“I’m fighting for flexible working beyond this crisis – here’s what it would do for all of us”

Having the option to work flexibly is good for everyone, and the economy. Campaigner Anna Whitehouse, aka @mother_pukka, explains why it’s all about the power of choice…

Writer, campaigner and presenter Anna Whitehouse has been clamouring for flexible working to be made more accessible for seven long years.

As her Flex Appeal movement gains even more momentum in the wake of a pandemic that has devastated many women’s careers, Anna shares why flexible working is beneficial for everyone, how she’s pushing for legislative change and what helps her stay motivated in the fight…  

Flexibility means not having to break 

“Back in 2015 I had a job I loved, but the hours were long and rigid, and managing my daughters’ childcare felt almost impossible. 

“I’d asked my employer about flexible working, but they refused because it would “open the floodgates” to others wanting the same thing. One evening, I was 12 minutes late to nursery pick-up because my briefcase had got trapped in a Tube door. 

“When I arrived my daughter was crying, and the nursery charged me £1 for every extra minute they’d had her. I felt broken by the stress.

“That’s why I’d been seeking some flex in my job: so I didn’t have to break. 

“I knew I had to quit, but I remember thinking, “My girls can’t go through this when they’re older.” Since then, I’ve been fighting for flexible working for all, through my campaign Flex Appeal


“The benefits of flexible working are enormous – for the economy as well as employees.

“Mother Pukka recently conducted research that found flexible working already contributes £37billion to the UK economy. 

“Increasing current rates by 50% could unlock a further £55billion, while creating 51,200 new jobs. 

“The pandemic has shown companies that employees can work from home, but flexibility doesn’t mean strapping people to their kitchen table if they’d rather be in the office. There are myriad ways to do it, from core or compressed hours to job sharing.”  

Women are impacted the most

“On top of inflexible working, the pandemic has also hurt women in the workplace. 

“One of my biggest frustrations has been seeing how many of my female friends with children have had to step back from their jobs just to function during the Covid-19 crisis: mothers were 47% more likely than fathers to be made redundant or quit in the first lockdown.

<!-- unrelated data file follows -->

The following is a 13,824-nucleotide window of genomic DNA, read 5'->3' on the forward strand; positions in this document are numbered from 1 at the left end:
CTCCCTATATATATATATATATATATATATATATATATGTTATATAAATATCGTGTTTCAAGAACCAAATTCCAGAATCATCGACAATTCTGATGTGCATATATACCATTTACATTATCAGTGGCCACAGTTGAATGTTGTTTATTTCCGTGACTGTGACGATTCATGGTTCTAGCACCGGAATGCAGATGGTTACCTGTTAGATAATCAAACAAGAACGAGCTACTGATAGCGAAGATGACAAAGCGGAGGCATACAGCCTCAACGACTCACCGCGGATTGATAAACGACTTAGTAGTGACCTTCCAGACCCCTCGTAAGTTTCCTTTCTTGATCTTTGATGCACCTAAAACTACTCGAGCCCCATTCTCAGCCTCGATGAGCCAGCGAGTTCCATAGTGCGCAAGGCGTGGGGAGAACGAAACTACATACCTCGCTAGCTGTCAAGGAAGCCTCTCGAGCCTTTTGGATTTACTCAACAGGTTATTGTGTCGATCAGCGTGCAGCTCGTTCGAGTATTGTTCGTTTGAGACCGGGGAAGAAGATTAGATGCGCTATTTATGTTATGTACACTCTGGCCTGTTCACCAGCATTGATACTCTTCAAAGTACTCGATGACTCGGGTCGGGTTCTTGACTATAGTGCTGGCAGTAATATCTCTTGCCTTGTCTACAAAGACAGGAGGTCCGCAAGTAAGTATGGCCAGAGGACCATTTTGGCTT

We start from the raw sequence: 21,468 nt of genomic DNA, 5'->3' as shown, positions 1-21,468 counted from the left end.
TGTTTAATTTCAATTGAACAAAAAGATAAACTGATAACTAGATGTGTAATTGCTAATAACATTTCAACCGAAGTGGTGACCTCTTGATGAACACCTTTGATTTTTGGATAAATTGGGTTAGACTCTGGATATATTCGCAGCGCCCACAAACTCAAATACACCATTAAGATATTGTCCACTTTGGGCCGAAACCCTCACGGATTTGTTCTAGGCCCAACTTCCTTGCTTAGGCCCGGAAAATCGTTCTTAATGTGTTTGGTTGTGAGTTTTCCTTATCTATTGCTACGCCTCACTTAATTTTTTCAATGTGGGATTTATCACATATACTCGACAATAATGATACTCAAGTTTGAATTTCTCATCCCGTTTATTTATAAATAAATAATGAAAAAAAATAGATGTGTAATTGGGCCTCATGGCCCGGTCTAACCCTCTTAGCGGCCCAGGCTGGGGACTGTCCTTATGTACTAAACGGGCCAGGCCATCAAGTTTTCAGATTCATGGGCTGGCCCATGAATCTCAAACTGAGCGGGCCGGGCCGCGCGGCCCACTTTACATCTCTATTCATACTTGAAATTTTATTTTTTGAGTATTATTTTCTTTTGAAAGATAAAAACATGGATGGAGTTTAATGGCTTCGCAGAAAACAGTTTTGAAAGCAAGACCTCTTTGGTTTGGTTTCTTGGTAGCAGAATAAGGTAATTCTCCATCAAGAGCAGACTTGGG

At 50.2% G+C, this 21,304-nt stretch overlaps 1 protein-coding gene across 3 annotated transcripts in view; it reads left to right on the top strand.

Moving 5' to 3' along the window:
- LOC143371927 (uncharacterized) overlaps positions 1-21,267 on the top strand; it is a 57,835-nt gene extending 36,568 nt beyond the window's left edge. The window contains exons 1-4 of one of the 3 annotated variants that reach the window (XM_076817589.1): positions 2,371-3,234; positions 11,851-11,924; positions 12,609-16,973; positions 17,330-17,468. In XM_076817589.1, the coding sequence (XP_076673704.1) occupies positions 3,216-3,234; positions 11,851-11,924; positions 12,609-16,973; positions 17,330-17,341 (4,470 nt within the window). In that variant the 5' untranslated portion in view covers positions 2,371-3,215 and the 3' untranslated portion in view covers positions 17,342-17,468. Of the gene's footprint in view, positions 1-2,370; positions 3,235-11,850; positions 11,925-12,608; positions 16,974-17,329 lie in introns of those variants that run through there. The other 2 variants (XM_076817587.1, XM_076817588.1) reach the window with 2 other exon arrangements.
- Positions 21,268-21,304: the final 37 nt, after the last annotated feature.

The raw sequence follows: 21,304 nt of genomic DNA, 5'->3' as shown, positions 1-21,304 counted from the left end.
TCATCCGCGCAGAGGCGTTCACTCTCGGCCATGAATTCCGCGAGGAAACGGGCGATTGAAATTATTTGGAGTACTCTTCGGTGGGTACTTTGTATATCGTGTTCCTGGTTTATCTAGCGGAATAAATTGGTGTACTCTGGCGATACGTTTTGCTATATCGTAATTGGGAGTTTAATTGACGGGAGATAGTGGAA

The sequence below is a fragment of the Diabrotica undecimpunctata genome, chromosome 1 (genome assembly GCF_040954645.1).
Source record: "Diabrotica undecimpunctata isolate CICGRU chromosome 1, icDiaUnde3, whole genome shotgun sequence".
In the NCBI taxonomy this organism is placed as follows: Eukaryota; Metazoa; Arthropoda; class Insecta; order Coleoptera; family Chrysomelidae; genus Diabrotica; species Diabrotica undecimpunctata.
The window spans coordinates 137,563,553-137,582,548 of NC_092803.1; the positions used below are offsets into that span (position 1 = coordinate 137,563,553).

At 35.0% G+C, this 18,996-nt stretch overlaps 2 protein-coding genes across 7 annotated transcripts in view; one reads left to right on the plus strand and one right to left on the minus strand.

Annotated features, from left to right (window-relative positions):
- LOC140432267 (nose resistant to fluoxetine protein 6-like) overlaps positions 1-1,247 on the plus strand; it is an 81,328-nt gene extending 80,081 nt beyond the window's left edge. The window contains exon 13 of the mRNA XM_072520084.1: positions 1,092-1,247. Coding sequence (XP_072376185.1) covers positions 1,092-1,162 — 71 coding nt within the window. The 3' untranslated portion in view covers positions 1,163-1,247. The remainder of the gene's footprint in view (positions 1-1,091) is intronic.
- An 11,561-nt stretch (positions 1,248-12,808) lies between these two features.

“Pay inequality and the gender pay gap mean men still generally earn more than women, so women have been expected to scale back their work to pick up the domestic load. 

“If flexibility was normalised, more women could maintain their careers after having kids – helping close the gender pay gap. 

“And there’d be less of an assumption that men’s jobs are more important because they make more money.”  

It’s time to change the law

“I’m optimistic that changes to the law around flexible working are on the horizon, although we’ve still got a long road ahead. 

“There’s a good chance that flexible working will take centre stage in the forthcoming Employment Bill that seeks to make provisions for the rights of workers. And alongside a team of amazing female barristers, I recently convinced the Bar Council to send an official message to the Law Commission, arguing that the government should look at overhauling the “entire area of law” around flexible working.

“The Law Commission recommends legislative reform, so we really hope they listen to us and decide to take this issue on. 

“When legislative change is steered by government, it inevitably gets marred by political agendas. But changes led by the Law Commission will have the employee’s best interests at heart, so that’s why we’re going down that route.”

Have confidence in your power


“Change takes time, but I’m motivated by the thought of creating a better world for my daughters. The aim is to get this over the line before my girls potentially have kids and hit the wall I did. 

“I say to them, “You can do anything, and you can be anyone.” I tell myself the same thing before an important event like a government roundtable. If you can’t back yourself, how can you raise the next generation?

“I have different ways of harnessing my power and it may sound superficial to some, but my beauty routine is one of my most important confidence rituals. The minute I spent getting ready in the morning is my time to reset for the day ahead.


“And I really stress this to my girls – whether it’s an eyeliner flick or a deep blush, my make-up choices don’t hide who I am, they show who I am. 

“I believe there’s power in personal choice, and your beliefs should seep into everything you do, from choosing a beauty brand that is as good for the planet as it is for your skin (my go-to is bareMinerals) to choosing what you want to change in the world. 

“Ultimately, choice is at the heart of everything I do.

“Flex Appeal is all about giving people the right to choose where and when and how they work – whether that’s ebbing and flowing between home and the office, organising their hours around childcare, or just going to the dentist without having to beg their boss for permission. 

“If you’re an employer, you can give your employees the power to choose to do their job in a way that’s good for them and your business. 

“These days, I choose what I do and how I do it. That’s what I want for everybody else.”

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All images featured in this piece are un-retouched.

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